Those threats can hit the core of a company. At least one right-leaning social media firm, the much more permissive Parler, saw scores of its suppliers, including its web-hosting company, flee after the Jan. 6 violence brought hate-fuelled Parler postings to the fore.

Even in the world of social media, chickens can come home to roost.

Someone else’s rules can take some of that pressure away.


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Ottawa ready to give police more powers to go after social media companies and the people who use them –



Additional law enforcement powers and an independent appeal process could be part of a new regulatory regime aimed at social media companies that Ottawa is in the final stages of completing, according to Heritage Minister Steven Guilbeault.

During an interview with the Star, Guilbeault also said that a new regulator will be set up to oversee the rules Ottawa is bringing in to curb the sharing of illegal content — including hate-speech, child pornography and non-consensual intimate images — on platforms like those owned by Facebook and Google.

The regulator will have auditing powers and likely will be able to “look under the hood” to observe how algorithms at the companies work, Guilbeault said, but stressed that they wouldn’t “go after proprietary information.”

“This would have to be well defined,” he said, “but it’s to understand and to be able to see whether or not the platforms are doing what they should be doing.”

Steep fines would be in place for those that are found in non-compliance of the regulations, which are expected to be introduced in February or March.

Guilbeault said the government is in the final stages of exploring an independent appeal process wherein individuals who have had their content removed on social media platforms can take it up with the regulator.

There will also be a complaint process that people can go through with the regulator.

Guilbeault also said he expects additional law enforcement measures would be put in place under the new regime. There will be a mechanism for the “off-ramping” of cases to law enforcement, he said, and “more means for law enforcement in Canada to prosecute those.”

“If you’re doing something illegal on these platforms, we will give ourselves the means to go after you,” he said.

“Law enforcement will have the ability to get information from the platforms to prosecute the individuals or groups of individuals in question.”

The implementation of an appeal process has some concerned that the government could go too far intervening into the private practices of companies and experts say adding in additional law enforcement measures for police to get information from social media companies is a complicated process.

Private companies have their own standards for removing content they deem illegal or inappropriate. A Facebook official, who spoke to the Star on the condition of anonymity, said that the idea of a government regulator having the power to hear appeals from people who take issue with that company’s policies concerns them.

It’s one thing for a government regulator to enforce its own rules around illegal content on websites — something Facebook and other tech companies have publicly welcomed — but another thing entirely for that regulator to be able to consider decisions to remove content made by a private entity, said the source.

“I think we should all pause on that,” they said.

Vivek Krishnamurthy, a law professor at the University of Ottawa, said he wants more transparency from the government around its plans for a new regulator with auditing powers.

“What are the constraints on this auditing mechanism,” he said. “Are they going to audit the content? Are they going to audit the decision-making processes of the social media companies?”

Jordan Donich, a Toronto-based criminal defence lawyer, said it will be tough to give law enforcement additional powers to gather information since the companies will want to protect their customers’ privacy.

“I don’t think (the companies will) compromise the vast majority of lawful users by appearing to just flagrantly provide information to the police,” he said.

Currently, tech companies do co-operate with law enforcement and have in-house teams that police illegal content as well, said Donich.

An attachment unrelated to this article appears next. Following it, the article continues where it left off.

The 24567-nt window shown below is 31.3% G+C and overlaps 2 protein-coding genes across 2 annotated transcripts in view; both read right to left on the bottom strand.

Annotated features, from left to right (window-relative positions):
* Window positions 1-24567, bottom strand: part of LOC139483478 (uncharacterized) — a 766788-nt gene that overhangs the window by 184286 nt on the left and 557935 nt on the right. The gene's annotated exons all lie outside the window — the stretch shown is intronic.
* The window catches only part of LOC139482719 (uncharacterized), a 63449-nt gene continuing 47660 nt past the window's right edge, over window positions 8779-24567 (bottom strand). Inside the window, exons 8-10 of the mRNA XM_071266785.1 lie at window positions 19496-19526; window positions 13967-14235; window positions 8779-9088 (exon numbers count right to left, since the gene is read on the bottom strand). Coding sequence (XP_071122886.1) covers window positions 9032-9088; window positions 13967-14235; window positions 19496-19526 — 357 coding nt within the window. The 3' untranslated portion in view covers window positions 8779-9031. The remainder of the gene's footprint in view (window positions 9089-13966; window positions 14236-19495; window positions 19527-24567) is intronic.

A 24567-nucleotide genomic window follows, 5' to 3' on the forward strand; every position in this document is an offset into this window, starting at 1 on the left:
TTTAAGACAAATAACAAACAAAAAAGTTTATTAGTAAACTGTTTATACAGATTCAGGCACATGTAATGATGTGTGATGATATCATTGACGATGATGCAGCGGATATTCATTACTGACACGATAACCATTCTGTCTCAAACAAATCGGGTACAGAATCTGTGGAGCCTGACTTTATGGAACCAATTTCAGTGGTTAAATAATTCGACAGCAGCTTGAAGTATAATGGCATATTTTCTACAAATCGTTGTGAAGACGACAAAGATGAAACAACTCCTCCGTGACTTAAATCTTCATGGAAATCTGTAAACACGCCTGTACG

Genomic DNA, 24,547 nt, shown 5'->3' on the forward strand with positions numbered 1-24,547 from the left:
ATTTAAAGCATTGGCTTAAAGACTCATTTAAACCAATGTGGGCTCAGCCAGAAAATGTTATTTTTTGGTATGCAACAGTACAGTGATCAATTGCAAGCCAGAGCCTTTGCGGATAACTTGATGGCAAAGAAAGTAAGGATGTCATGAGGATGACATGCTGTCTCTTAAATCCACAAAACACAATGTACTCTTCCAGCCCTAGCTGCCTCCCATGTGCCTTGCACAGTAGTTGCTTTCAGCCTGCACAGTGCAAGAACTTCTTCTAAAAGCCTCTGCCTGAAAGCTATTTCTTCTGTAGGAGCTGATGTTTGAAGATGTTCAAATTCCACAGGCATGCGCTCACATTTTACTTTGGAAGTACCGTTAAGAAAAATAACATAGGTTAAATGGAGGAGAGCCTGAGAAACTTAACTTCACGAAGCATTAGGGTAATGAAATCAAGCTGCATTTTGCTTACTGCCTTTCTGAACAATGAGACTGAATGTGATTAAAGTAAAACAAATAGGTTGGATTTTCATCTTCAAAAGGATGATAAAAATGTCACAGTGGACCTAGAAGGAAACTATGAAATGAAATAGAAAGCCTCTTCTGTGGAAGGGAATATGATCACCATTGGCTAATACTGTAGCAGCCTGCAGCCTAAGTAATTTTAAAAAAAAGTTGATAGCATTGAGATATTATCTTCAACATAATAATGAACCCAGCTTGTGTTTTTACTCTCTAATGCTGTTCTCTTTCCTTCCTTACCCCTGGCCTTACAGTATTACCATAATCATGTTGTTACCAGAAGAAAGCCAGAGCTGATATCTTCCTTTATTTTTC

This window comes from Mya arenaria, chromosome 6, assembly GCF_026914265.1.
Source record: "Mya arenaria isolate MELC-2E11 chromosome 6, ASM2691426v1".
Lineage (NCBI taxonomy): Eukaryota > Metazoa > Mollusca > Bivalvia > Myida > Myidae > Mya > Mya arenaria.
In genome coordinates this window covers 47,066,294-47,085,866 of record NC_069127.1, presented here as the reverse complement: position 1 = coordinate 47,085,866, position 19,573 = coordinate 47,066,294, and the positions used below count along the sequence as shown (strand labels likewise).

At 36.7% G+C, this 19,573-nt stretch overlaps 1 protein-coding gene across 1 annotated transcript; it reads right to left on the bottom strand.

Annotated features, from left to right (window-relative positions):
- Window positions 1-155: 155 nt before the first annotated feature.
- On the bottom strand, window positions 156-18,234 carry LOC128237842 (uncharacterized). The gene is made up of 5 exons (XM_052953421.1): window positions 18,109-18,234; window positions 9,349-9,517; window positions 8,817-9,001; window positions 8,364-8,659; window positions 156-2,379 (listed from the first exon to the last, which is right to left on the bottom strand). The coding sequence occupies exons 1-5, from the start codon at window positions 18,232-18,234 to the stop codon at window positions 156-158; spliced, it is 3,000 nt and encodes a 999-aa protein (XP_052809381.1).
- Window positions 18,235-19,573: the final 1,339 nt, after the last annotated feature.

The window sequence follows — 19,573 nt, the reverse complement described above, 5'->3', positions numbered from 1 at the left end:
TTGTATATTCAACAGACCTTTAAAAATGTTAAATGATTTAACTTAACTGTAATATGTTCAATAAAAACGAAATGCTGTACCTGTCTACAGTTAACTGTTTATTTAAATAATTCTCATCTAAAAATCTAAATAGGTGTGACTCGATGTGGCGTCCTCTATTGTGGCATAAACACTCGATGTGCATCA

Sometimes tech companies deny law enforcement’s request for information and ask for a court order, said Donich.

“This is what we want,” he said. “We want our information to be protected, because, you know, illegal or not, the police should have some check and balance on their power.”



According to recent reports and surveys, there’s broad public support for government regulation of social media companies in Canada.

The Canadian Race Relations Foundation commissioned Abacus Data to survey 2,000 randomly selected Canadians between Jan 15-18 and found that 60 per cent support the federal government doing more to prevent hate-speech and racism online. Additionally, the survey found that 80 per cent agreed the social media companies should be required to remove hate-speech and racist content within 24 hours.

It also found that 79 per cent supported expanding the law so that people can be held accountable for what they do and say online.

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Executive Education Launches Social Media Analytics & Research Program – UM Today



January 27, 2021 — 

The influence of social media is undeniable. It’s a powerful tool that’s reshaping how organizations gather valuable, real-time data to guide strategic decision-making.

With unprecedented access to vast amounts of information about customers, competitors and industry trends, it’s critical for leaders to have the social expertise they need to know where to find key data and how to draw meaning from it.

It’s with this in mind that the James W. Burns Executive Education Centre has launched the one-day virtual Social Media Analytics & Research program. Focused on providing participants with the tools they need to confidently and effectively engage, track and gather crucial data through social media, this program provides the critical skills every leader should have in today’s digital landscape.   

Program instructor Estelle Métayer is an expert in Competitive and Strategic Intelligence. She advises CEOs and boards as they build/improve their strategic decision-making process and competitive intelligence functions to avoid strategic blindspots. “In an era where all companies are undergoing a digital transformation, understanding social media networks as a professional tool is an indispensable skill for managers and executives,” says Métayer.

In one day of immersive learning, participants will explore core and emerging social media networks, uncovering essential components, as well as hidden functionalities they can use to discover strategic insights. By expanding their knowledge of key sources of social media information and how to use them, they’ll be well positioned to capitalize on the power of social media.

The Winter 2021 session of Social Media Analytics and Research is coming up on March 16. Register today by visiting: